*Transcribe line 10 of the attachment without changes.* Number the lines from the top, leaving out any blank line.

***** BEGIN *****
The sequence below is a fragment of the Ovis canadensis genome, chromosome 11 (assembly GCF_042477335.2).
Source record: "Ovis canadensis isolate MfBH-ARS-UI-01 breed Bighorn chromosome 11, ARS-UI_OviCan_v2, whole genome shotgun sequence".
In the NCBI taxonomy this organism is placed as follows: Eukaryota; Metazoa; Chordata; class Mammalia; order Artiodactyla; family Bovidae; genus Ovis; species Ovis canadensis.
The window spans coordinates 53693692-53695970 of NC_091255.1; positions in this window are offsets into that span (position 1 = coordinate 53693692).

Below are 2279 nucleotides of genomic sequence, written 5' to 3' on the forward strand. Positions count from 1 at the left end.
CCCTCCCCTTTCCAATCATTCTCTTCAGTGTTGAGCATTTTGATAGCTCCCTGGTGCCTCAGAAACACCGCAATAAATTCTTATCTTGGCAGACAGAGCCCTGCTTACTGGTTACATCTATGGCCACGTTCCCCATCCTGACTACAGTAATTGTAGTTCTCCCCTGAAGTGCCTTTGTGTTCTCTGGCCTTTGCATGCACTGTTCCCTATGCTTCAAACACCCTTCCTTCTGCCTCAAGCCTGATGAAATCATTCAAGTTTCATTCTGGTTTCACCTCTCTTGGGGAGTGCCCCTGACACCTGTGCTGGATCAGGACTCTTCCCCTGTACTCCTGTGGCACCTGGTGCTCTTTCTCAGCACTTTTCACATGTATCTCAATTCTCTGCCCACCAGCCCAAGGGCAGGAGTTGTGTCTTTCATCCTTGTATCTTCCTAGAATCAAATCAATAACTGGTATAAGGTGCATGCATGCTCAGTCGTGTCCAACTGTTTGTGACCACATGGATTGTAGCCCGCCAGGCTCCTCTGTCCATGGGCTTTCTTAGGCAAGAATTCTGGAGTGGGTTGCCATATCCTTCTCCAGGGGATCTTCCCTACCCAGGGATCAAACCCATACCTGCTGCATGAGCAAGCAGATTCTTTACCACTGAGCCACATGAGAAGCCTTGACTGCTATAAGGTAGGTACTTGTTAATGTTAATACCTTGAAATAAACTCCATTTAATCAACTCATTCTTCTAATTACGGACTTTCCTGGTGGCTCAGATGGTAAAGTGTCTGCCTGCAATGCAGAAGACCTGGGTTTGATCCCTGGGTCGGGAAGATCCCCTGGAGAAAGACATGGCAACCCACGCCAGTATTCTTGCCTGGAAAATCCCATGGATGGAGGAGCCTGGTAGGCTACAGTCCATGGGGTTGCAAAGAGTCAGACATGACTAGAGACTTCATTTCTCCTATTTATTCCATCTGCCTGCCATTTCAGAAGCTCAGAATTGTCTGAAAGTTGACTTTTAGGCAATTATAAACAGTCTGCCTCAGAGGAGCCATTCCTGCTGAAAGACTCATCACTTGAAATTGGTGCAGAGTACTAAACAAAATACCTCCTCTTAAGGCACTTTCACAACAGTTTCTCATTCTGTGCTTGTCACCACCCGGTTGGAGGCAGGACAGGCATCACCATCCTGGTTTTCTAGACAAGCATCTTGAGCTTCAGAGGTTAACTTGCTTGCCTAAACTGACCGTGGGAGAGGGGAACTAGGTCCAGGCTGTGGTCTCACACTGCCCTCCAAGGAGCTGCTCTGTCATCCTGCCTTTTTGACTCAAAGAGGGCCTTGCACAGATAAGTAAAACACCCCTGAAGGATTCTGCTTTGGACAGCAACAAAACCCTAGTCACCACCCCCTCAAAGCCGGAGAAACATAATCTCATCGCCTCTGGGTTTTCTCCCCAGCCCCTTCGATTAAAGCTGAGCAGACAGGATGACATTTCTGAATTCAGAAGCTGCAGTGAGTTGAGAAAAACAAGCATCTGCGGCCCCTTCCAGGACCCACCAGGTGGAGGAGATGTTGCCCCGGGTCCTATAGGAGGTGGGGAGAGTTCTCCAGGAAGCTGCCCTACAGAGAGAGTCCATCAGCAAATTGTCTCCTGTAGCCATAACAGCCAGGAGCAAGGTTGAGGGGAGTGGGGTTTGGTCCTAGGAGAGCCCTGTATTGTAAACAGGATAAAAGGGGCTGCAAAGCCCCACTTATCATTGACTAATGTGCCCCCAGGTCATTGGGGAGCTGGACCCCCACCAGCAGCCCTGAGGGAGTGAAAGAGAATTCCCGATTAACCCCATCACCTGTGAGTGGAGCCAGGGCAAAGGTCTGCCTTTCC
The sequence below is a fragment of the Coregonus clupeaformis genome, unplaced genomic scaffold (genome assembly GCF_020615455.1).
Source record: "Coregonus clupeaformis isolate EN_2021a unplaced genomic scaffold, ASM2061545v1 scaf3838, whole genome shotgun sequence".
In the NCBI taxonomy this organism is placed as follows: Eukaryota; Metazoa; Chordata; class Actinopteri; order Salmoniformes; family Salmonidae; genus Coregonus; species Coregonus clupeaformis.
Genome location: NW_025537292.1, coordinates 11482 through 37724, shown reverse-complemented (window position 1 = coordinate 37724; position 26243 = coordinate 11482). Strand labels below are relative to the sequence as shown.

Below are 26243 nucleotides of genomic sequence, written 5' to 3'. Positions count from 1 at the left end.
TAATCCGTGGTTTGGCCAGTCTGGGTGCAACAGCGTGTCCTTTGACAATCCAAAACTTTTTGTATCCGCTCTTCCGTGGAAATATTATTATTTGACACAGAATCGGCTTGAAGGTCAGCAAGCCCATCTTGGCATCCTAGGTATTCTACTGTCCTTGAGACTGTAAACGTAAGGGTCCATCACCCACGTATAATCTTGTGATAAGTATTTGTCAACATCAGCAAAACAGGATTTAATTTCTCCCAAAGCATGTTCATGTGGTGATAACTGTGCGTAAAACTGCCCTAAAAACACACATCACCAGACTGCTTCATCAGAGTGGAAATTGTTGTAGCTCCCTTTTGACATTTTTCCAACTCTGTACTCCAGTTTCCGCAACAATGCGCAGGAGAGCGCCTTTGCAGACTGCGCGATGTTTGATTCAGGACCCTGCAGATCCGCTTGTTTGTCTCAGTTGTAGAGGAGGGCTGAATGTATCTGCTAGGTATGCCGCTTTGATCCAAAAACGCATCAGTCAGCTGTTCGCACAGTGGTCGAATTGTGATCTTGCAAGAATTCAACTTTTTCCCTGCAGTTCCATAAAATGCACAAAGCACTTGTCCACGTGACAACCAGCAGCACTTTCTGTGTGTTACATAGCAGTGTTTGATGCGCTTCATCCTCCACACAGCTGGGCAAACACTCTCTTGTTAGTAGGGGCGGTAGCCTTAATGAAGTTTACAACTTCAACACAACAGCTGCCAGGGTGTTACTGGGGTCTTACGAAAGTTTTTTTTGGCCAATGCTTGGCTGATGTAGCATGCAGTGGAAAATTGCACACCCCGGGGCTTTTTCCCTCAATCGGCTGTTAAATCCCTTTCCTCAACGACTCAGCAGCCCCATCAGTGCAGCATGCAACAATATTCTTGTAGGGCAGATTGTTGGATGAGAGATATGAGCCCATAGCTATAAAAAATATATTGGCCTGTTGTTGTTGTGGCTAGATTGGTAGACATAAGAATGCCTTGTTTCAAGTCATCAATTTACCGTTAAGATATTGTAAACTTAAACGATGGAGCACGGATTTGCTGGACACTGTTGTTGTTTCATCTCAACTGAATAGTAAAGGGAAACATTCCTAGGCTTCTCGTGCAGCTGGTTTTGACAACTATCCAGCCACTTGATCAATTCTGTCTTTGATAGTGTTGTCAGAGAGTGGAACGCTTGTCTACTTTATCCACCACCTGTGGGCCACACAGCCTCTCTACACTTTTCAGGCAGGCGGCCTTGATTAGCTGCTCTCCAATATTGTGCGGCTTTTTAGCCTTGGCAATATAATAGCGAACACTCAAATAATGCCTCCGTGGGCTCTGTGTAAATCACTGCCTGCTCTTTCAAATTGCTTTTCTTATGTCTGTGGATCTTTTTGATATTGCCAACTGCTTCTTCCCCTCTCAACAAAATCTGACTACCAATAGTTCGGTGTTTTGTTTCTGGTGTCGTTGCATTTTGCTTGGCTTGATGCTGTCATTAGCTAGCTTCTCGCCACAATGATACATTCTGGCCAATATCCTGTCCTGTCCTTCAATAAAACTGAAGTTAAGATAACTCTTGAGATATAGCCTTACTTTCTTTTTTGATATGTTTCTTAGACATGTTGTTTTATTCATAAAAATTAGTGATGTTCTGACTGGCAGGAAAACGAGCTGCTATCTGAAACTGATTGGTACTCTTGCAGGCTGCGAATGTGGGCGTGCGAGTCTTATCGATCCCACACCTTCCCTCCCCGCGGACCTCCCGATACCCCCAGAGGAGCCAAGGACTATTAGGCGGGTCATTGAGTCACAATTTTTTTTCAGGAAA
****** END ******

Genome location: NW_025537292.1, coordinates 11482 through 37724, shown reverse-complemented (window position 1 = coordinate 37724; position 26243 = coordinate 11482). Strand labels below are relative to the sequence as shown.